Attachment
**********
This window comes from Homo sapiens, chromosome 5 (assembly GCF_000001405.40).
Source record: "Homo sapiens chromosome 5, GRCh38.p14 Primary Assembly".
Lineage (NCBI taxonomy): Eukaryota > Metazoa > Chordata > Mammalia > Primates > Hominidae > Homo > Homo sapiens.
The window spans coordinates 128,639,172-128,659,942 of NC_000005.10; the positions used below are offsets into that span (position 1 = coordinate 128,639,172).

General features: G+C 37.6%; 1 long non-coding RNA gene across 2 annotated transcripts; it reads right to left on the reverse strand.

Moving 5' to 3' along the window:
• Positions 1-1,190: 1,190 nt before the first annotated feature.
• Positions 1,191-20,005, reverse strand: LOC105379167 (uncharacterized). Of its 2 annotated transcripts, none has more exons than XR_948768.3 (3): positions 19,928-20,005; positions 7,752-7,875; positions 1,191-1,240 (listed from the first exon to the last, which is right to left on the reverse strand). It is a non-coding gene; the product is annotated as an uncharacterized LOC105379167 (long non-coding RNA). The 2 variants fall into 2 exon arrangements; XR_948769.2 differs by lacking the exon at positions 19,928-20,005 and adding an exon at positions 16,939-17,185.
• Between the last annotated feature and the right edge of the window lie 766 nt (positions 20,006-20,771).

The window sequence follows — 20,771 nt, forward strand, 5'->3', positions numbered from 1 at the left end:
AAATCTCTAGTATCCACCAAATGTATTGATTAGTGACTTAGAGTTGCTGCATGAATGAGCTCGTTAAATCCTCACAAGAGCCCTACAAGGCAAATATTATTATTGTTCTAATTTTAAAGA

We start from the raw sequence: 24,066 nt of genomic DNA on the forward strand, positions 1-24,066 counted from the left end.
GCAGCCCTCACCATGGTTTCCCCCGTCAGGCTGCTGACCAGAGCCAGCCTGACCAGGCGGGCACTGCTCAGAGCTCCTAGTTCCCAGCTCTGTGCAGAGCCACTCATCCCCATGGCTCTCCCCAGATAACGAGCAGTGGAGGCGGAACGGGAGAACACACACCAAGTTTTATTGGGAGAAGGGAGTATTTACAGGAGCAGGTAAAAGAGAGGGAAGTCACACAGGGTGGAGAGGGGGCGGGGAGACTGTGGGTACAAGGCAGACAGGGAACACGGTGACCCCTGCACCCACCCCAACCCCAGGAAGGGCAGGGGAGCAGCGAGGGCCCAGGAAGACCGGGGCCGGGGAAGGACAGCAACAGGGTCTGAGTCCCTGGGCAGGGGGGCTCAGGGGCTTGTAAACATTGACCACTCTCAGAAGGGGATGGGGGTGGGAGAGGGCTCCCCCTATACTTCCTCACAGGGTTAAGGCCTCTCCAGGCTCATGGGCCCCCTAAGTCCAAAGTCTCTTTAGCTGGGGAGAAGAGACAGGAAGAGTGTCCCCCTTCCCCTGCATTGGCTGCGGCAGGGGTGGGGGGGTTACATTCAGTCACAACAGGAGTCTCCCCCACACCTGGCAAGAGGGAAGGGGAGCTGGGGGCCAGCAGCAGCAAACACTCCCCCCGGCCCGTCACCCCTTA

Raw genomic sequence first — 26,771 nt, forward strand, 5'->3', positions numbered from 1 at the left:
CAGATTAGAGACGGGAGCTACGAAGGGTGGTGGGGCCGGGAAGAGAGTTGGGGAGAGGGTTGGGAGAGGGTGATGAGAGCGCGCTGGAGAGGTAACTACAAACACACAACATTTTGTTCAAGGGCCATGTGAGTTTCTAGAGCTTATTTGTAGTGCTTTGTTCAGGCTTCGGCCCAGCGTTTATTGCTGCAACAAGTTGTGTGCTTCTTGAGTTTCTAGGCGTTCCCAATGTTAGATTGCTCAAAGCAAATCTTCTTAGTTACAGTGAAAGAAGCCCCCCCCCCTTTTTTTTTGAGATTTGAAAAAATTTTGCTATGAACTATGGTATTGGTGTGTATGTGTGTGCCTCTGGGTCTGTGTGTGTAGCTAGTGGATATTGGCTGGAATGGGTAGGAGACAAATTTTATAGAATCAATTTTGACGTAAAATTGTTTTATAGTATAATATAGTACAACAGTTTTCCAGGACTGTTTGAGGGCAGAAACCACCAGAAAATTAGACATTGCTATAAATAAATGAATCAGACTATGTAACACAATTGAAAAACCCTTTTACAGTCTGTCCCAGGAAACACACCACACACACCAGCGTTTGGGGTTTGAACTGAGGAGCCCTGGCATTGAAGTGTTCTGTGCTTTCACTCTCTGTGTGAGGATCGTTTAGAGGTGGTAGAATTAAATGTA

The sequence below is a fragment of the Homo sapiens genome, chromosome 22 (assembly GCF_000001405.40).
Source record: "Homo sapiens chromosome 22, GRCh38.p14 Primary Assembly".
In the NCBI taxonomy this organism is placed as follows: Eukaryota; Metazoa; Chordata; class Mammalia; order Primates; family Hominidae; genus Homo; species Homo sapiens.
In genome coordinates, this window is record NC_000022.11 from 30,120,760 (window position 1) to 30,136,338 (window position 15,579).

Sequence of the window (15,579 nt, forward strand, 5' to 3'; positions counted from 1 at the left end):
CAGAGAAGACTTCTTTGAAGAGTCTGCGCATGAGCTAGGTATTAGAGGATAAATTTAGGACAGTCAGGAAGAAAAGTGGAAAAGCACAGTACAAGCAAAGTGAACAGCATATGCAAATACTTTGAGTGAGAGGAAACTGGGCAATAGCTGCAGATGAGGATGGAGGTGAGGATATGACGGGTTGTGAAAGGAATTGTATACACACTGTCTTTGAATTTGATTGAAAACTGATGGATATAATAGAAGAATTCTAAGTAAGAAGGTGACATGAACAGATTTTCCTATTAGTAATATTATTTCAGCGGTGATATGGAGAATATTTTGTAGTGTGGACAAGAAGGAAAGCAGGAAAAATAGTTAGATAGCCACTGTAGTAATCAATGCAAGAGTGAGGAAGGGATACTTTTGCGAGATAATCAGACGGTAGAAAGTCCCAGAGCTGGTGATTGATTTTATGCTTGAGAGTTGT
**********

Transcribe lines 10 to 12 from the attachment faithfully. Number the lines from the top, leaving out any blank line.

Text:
The window sequence follows — 20,771 nt, forward strand, 5'->3', positions numbered from 1 at the left end:
AAATCTCTAGTATCCACCAAATGTATTGATTAGTGACTTAGAGTTGCTGCATGAATGAGCTCGTTAAATCCTCACAAGAGCCCTACAAGGCAAATATTATTATTGTTCTAATTTTAAAGA

We start from the raw sequence: 24,066 nt of genomic DNA on the forward strand, positions 1-24,066 counted from the left end.